I haven't seen any other videos of computers made using Education edition so I'm going to make some how-to videos in the future to break down the different concepts.
This computer is 8-bit with 8 bytes of memory. It has a program counter, instruction register, data register, full adder, accumulator, address register and relevant decoders. It also has a 7 segment display and converts binary to binary coded decimal using the double dabble algorithm. This video shows it during it's processing of a program I coded for it that calculates the Fibonacci sequence. The clock timings are triggered by a minecart going over detector rails. I am a teacher working in Victoria Australia and I'm using Minecraft Education to teach problem based learning, computational thinking and design thinking.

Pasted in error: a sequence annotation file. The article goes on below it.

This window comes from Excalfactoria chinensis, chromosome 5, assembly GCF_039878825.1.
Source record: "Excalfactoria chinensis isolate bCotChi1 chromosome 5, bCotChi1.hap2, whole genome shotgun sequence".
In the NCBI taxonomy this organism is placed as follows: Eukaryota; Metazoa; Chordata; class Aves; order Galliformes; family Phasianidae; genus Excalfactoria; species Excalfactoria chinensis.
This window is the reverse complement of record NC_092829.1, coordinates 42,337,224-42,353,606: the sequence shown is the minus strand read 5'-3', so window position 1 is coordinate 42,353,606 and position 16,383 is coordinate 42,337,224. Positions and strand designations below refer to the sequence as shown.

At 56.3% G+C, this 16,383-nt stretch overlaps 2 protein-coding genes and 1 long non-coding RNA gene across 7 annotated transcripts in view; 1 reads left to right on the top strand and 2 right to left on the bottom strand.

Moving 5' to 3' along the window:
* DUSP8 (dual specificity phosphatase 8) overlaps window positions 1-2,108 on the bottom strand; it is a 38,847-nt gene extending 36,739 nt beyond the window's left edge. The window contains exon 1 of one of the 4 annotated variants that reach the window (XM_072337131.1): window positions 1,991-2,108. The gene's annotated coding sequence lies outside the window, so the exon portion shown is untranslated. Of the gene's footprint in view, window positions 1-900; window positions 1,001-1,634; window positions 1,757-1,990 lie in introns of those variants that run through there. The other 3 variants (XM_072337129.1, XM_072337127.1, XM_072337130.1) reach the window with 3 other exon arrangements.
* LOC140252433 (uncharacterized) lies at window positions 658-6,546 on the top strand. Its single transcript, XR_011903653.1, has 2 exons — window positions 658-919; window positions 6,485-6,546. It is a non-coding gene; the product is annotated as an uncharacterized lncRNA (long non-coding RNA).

I had a similar problem. The solution was to connect common without resistor and to drive each segment through a resistor. This eliminated the "stealing" problem. As well as the changing of the brightness with each lit segment.